List Device Names, Disk and Partition Information in Linux with lsblk

Lsblk Featured

On Linux, you sometimes need to work with disks and/or partitions directly from the command line. Often, you actually want to perform actions on the filesystems, but you do so by specifying the partitions where they are stored. On the command line, you refer to these by using their device names (for example, “/dev/sda3”).

On systems with many disks, partitions, optical drives, and USB drives, it can be hard to identify the device name assigned to each of them.

What Does the lsblk Command Do?

lsblk displays information about storage devices. The utility is most often used to identify the correct device name to be passed to a subsequent command.

Lsblk Without Parameters

Most of the time, lsblk without any additional parameter, suffices to help identify the disk or partition you want to work with. From the picture above, for example, I can tell that “sda4” is a Windows partition, but that’s because I know its size is approximately 200GB. However, if you have two or more partitions of the same size, things may get more confusing. In other cases you may simply not know or remember the size of a particular disk or partition on your system.

On Linux, it’s dangerous to confuse device names, as you may destroy or corrupt useful data with a wrong command.

Useful lsblk Parameters

By default, lsblk displays just a few properties, as you saw in the picture above. But, if you add parameters to the command, you can make it output additional device properties. This, in turn, makes it much easier to identify the disk or partition you are looking for.

Find Out If It’s an SSD or Hard-Disk (HDD)

To see what extra columns lsblk can display, enter the following:

In this scenario you will use ROTA and DISC-GRAN. ROTA tells you if a block device belongs to a rotational storage device. Hard disks are rotational, so the column outputs “1” besides them (binary logical value meaning “true”). DISC-GRAN shows you the discard granularity. SSDs support discard to free up unused data blocks. Hard disks do not support this feature, since they don’t need it, so this column will display a zero value for them (“0B,” meaning discard granularity of zero bytes).

Lsblk Show Ssds And Hard Disks

Show Filesystems Stored on Disks/Partitions

When you see a list of partitions, you might be able to tell what each of them stores, based on their sizes alone. When this is not enough, you can make lsblk output filesystems, too. It’s much easier to identify partitions this way because:

  • Windows uses the NTFS filesystem
  • Linux usually uses ext4
  • A USB device uses FAT, FAT32 (vfat) or NTFS
  • The EFI boot partition is usually very small and shows a vfat filesystem on it

Also, add the LABEL output column, which can help if partitions have been labeled when created/formatted.

Show Removable Devices/USB Memory Sticks

will display an extra column that tells you if the device is removable. A “1” value means “true,” which indicates a USB stick or other types of removable media.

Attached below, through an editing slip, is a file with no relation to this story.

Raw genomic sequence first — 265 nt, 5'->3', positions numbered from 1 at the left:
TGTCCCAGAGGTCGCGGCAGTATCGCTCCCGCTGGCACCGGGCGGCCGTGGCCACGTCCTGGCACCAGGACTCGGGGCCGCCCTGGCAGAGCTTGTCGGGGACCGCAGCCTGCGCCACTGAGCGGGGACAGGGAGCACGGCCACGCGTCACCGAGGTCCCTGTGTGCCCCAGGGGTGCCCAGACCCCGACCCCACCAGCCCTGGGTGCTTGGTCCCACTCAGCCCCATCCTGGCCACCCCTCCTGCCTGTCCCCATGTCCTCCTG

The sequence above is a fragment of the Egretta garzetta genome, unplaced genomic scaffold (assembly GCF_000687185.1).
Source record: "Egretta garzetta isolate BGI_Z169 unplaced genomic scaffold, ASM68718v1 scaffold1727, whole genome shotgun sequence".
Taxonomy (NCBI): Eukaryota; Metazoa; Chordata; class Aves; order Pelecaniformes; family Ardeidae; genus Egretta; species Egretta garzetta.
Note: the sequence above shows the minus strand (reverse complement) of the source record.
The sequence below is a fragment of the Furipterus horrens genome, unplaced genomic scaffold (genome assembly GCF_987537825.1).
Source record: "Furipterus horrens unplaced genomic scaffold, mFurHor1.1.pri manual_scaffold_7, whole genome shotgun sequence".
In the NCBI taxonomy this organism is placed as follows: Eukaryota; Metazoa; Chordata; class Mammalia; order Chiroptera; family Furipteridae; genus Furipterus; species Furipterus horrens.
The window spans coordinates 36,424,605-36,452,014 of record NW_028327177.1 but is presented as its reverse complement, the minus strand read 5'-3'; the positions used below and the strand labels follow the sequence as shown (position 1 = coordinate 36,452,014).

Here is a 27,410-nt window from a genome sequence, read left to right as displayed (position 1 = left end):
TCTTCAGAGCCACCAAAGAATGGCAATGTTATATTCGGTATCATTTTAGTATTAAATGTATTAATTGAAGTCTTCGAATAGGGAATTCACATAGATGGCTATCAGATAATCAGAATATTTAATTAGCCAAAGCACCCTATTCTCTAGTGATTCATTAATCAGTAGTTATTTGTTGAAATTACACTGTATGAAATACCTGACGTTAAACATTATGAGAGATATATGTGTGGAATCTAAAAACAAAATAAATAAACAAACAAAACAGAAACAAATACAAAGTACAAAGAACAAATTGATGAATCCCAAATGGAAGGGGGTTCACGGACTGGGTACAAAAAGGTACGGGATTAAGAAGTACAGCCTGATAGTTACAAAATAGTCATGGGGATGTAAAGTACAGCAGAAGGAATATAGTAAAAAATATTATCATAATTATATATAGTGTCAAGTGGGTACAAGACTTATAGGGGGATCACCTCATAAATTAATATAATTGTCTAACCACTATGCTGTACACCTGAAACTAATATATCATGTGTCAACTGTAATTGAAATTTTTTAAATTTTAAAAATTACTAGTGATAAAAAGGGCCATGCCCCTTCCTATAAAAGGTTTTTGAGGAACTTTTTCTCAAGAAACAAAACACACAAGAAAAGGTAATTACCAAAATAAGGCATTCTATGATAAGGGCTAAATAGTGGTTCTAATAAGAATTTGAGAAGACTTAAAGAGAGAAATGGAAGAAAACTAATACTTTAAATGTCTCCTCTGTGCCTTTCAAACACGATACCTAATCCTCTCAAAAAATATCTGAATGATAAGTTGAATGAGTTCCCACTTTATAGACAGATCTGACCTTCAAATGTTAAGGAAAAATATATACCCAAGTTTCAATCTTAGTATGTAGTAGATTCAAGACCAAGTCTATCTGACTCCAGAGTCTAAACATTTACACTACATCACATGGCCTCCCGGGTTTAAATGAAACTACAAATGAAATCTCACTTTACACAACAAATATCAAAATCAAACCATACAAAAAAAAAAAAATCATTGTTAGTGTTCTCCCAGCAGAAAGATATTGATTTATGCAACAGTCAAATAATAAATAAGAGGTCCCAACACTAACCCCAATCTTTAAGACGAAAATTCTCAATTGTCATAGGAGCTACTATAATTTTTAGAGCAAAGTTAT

Show HDD/SSD Model

This is useful when you want to look up the exact code of your storage device model to upgrade your firmware or download drivers.

Show Filesystem UUID (Universally Unique Identifier)

Older Linux distributions mounted filesystems by specifying their device names in “/etc/fstab.” However, that proved unreliable since “/dev/sda2” might become “/dev/sdb2” when you add another storage device to the system. Nowadays, UUIDs are used instead, which remain constant no matter what you add/remove to/from your computer. For whatever reason you need UUIDs, you can make lsblk display them with

Show Other lsblk Columns You Need

At the beginning of the tutorial, you used

to see extra columns that lsblk can display. If the examples here are not sufficient for your needs, consult that help information again and combine parameters as needed. To do so, just enter lsblk -o +, followed by the column names that you want to output. Separate column names with a comma (“,”). For example:


After you identify the device name you want to work with, remember to replace it with the full device path in the subsequent command you intend to use. For example, if you got “sda4” as a result in lsblk, you will have to replace it with “/dev/sda4” in the next command. So, instead of “sda4” you type “/dev/sda4” in a command like mkfs -t ext4 /dev/sda4.

Alexandru Andrei

Fell in love with computers when he was four years old. 27 years later, the passion is still burning, fueling constant learning. Spends most of his time in terminal windows and SSH sessions, managing Linux desktops and servers.


  1. My display shows the same sda/b/c etc as you show, but in addition has ‘loop0’ numbered zero onwards to the number of ‘snap’ installations. Is there an explanation for this or is it a natural feature of ‘snap’ installations?
    (I use Linux Mint 19.2 on an old Lenovo G560 laptop)

    1. I don’t currently have snapd installed to check, but I’m guessing these are small filesystems contained in small standalone files, mounted as loop devices. It’s something similar to how you mount an ISO file and get to have sort of a virtual CD/DVD-ROM appear in your filesystem manager.

    2. Completion: Since snap apps come with their own libraries, I presume the app and its dependencies are contained in these small filesystems mounted as loop devices. This way, the app’s files never touch the system files, they are kept separate/isolated from each other.

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